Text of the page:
I hired an attorney even though I was still undecided about whether I would actually go to court. I knew they would remanded me into custody because there was no way in hell they were going to let a guy facing life in prison remain free on bail. At least not $20,000 bail. Steve, my lawyer, tried to convince me that they weren’t going to take me in because the charges weren’t all that serious but I knew better than that. I knew what the cops had found in my house when they performed the search warrant while I had been in jail on that morning of April 8th. I knew what they had found in my storage unit. I knew that they had records of everything I had sold on eBay for the six months prior. This was not going to end well.
It was a very depressing two weeks, waiting for my court date. I stopped using meth, but continued to drink heavily and smoke pot profusely. Getting loaded kept me from having to decide what I was going to do.
On the morning of April 22nd, I woke up with more dread than I had felt in my entire life. I knew I was going to go to court. I knew I was going to go to jail. I knew I was quite possibly never going to come home.
Most of the morning’s events remain in a bit of a blur. I know that I took a shower, I know that I smoked some pot, I know that I drank, and I know that I swept the driveway. At some point, I went to the ATM to withdraw $300 but I cannot for the life of me remember how I managed to fit it in during those couple of hours before going to court. Perhaps it was the day before.
I became overwhelmed with the desire to run. I paced my bedroom. Could I make it to Mexico? What would I do there? Would they end up finding me? How long would a warrant last? How long would I even be able to survive there? Would I end up coming back here, many years from now, only to get arrested again and then, finally, face life in prison?
But I did not run.
In the courtroom, my name was called by the judge and I approached the podium. The district attorney spoke. “Your honor, Mr. Hahn is currently facing four counts of possession of stolen property. As it is, he is facing 100 years to life under the three strikes law and we expect more charges to follow as there is an ongoing investigation. As Mr. Hahn is currently out on a $20,000 bond, we believe he presents a significant flight risk and recommend that he be remanded into custody.”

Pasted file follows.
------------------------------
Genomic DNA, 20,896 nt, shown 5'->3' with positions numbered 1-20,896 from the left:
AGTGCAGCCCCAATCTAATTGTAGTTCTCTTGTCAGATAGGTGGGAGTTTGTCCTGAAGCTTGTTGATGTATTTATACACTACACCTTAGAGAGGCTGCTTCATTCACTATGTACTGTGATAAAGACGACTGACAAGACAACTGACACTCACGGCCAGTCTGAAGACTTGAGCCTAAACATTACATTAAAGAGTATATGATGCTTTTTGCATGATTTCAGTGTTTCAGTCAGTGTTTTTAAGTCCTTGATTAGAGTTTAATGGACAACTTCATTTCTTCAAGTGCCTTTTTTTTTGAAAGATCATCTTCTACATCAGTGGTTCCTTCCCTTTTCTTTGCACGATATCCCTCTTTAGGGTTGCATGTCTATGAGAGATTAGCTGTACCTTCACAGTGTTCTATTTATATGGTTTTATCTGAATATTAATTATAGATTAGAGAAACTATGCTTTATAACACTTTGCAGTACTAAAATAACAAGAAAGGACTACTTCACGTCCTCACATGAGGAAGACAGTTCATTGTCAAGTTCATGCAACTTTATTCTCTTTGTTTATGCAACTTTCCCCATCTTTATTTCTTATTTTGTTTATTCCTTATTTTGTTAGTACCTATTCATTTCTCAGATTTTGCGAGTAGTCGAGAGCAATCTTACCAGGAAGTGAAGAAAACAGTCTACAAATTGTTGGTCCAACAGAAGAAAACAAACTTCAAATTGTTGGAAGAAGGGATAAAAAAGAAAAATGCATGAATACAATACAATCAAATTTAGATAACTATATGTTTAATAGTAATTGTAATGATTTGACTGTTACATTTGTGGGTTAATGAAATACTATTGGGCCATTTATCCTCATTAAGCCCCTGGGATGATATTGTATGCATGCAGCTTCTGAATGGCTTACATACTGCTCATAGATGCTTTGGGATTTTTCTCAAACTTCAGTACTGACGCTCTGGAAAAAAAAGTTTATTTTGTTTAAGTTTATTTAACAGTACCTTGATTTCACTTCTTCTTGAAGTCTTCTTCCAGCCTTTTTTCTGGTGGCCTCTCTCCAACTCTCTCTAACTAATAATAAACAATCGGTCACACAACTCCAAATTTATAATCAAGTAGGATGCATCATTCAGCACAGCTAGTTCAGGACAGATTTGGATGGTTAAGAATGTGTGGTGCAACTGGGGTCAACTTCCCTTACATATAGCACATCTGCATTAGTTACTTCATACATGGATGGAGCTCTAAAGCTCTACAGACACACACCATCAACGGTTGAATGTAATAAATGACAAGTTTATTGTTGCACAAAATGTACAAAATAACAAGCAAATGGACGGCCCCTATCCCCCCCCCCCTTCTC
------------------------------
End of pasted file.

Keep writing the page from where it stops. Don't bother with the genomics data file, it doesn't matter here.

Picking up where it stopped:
The judge concurred. The bailiff approached me and I stuck my hands out in front of me. Handcuffs were placed. I was taken to the jury box where I would wait for a Sheriff to escort me to booking. In the meantime, the bailiff performed the routine remand paperwork.
“Okay,” he said. “Let’s go through your property. Khaki pants… collared shirt… do you have a belt?”
He made some marks on his clipboard and looked back at me. “Okay. Black dress shoes… underwear and socks I’m guessing?”
“Yes.” From my seat in the jury box I looked into the courtroom’s audience where my mother was sitting, watching me, and crying. My heart broke. “Go,” I said to her. “Please go.”
The bailiff interjected, “No talking to them.”
I watched my Mom grab her things and leave as the bailiff continued with his inventory. “Do you have any jewelry?”
“No necklaces, piercings, nothing like that?”
“How about keys, car keys, house keys?”
“Do you have a wallet?”
“Three hundred dollars.”
The bailiff looked at me, concerned. “Wait, did you know this was going to happen today?”
I looked him in the eyes. “Yes.”
“You knew you were facing life?”
He paused to think about this. “Then, why did you come?”
I took a deep breath, exhaled everything I’d been holding onto and said, “Because I’m done. I’m done fighting. I don’t have anything left.”